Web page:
Last week I wrote about how I ate crickets for the first time during a recent trip to Mexico City, calling insects the "next protein source." Of course people in many countries have been eating grubs, ants, crickets and more for centuries, but I was referring to insect-eating in the U.S., where it doesn't happen very often, except as a dare or party trick.
But there are real reasons that eating insects could become more mainstream, and the best is environmental; since conventional meat production involves not only animal suffering but also prodigious amounts of water use (and pollution) and significant global warming gases produced per pound of meat, what if 50 percent of meat-eaters replaced a couple servings a week with insect protein? (Instead of a pork Tex-Mex dish, maybe grub enchiladas? Or how about subbing beef jerky with a Chapul Bar?)
As a vegetarian for 20 years, I don't think I'd make a habit out of eating insects; I get plenty of nutrition and energy (and yes, protein too) from a plant-based diet that incorporates some eggs and a minimal amount of dairy. But I love to try new things, as I did in Mexico, and I think that almost anything that reduces meat consumption — including eating insects — is a good thing, both for personal health and the health of our stressed ecosystems. As our population continues to boom (and developing nations get a taste for the Western lifestyle), already-unsustainable meat consumption is set to double over the next 20 to 30 years. If insect-eating could offset some of that (and the data supporting that idea looks very good), so much the better. (Robin Shreeves reported that "bug buffets" have sold out in the Netherlands, so this reality may be closer than we think.)
But not all vegetarians or vegans feel the same way. I posed a question on the subject on my Facebook wall and asked friends and acquaintances to comment. Here's what they had to say:
Jill Fehrenbacher, the vegan editor-in-chief of Inhabitat.com, Ecouterre.com and Inhabitots.com wrote, "I wouldn't eat bugs, because bugs are animals too, and as a strict vegetarian I'm against eating animals." But, Jill said, for people who are already eating meat, it might make sense. "I would much rather see [meat eaters] eat insects than cows and this would be much better for the planet as well."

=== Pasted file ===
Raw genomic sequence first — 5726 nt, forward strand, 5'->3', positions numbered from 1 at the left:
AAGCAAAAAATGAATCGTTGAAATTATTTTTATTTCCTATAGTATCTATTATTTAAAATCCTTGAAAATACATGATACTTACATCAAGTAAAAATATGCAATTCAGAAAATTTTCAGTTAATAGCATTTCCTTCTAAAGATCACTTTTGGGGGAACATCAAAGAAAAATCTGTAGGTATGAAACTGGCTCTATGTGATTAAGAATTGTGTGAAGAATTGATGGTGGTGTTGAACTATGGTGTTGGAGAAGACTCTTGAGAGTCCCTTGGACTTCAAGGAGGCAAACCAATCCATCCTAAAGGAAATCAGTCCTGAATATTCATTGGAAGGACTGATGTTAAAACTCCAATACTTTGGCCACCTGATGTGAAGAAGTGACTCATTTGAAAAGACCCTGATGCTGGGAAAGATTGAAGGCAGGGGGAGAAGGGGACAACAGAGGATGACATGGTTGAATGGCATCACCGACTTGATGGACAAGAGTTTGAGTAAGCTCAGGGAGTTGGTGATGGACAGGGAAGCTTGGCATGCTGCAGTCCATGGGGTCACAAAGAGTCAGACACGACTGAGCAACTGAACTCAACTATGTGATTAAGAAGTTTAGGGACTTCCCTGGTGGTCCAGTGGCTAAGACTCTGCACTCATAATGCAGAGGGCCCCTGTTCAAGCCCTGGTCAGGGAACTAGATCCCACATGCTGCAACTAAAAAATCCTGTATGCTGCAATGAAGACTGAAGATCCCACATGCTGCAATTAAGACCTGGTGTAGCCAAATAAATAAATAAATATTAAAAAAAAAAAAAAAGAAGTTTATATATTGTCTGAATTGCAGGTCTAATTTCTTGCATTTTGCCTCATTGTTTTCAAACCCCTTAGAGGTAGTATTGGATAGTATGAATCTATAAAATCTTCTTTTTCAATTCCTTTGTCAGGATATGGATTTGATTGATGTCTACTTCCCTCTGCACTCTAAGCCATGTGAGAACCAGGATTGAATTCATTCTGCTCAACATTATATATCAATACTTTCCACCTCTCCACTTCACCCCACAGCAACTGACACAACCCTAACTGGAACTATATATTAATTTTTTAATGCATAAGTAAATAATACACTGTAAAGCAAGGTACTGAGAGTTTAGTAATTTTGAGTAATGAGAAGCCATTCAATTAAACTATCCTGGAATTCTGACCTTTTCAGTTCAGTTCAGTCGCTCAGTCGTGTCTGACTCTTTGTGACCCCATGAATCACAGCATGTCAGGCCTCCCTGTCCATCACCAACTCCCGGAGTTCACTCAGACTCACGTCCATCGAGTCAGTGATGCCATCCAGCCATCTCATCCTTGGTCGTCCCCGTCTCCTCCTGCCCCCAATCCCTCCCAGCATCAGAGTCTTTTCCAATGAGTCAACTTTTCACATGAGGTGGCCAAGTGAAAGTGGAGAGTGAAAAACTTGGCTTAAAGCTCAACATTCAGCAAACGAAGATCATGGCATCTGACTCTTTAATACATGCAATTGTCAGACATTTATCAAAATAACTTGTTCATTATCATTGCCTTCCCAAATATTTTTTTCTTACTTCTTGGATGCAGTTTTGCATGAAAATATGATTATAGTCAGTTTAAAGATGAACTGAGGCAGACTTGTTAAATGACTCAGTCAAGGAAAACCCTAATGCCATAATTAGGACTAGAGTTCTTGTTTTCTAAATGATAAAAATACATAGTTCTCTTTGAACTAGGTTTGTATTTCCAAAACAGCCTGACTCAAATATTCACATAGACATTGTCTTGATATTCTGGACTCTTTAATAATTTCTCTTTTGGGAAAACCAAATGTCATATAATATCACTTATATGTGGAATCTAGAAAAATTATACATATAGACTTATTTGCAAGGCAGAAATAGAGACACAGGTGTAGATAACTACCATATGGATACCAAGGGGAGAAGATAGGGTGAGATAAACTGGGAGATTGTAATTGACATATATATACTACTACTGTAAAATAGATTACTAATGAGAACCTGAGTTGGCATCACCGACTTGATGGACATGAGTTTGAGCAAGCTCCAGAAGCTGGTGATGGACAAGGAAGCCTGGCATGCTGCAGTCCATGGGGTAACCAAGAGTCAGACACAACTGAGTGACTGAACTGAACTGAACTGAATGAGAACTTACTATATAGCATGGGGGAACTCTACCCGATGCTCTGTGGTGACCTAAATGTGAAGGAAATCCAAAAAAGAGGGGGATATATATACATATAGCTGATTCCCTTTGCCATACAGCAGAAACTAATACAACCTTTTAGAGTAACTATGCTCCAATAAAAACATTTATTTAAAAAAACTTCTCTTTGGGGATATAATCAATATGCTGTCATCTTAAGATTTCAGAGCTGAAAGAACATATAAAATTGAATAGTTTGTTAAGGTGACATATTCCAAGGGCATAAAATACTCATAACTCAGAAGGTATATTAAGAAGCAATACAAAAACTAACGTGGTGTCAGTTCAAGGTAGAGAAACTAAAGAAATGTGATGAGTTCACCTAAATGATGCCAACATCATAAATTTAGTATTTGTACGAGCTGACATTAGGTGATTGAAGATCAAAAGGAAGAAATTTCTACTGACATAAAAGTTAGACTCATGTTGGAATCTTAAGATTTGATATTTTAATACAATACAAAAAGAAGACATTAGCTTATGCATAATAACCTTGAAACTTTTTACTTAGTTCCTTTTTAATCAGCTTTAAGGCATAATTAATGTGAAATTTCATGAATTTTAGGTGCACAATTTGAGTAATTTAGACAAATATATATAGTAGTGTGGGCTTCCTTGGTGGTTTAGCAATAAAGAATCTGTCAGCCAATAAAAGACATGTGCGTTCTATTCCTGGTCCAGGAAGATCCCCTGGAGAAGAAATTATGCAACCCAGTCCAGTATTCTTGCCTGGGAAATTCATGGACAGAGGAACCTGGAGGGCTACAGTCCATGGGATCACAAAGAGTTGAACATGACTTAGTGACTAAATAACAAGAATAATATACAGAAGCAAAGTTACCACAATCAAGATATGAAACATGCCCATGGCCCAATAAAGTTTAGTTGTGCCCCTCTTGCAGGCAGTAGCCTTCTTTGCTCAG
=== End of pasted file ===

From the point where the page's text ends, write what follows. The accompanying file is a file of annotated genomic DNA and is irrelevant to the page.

Stephanie Alice Rogers, a vegetarian freelance writer (she contributes to MNN.com), was also supportive of people eating insects instead of meat: "As a vegetarian I definitely wouldn't eat them myself - eyeballs and all that stuff, gross. But if other people can bring themselves to do it, great. For all the reasons you mentioned: They're plentiful, and don't create nearly as much of an environmental impact as livestock and seafood."
But not everyone thinks insect consumption is a good idea.
Michael Schwarz, founder and CEO of Treeline Treenut Cheese not only took issue with the idea in general, but figured the scale at which insects would need to be produced to satisfy human appetites on a larger scale would likely not be sustainable: "Why do people persist in looking for weird solutions to problems when simple solutions exist? Humans do well on plants. We don't need to eat bugs (nor meat, eggs, dairy or fish). If bugs end up being consumed in the West, we will certainly end up with hideous bug factories, just as we have hideous egg, milk, chicken, cow, pig and fish factories to satisfy human greed for unhealthy foods. Leave the bugs alone."
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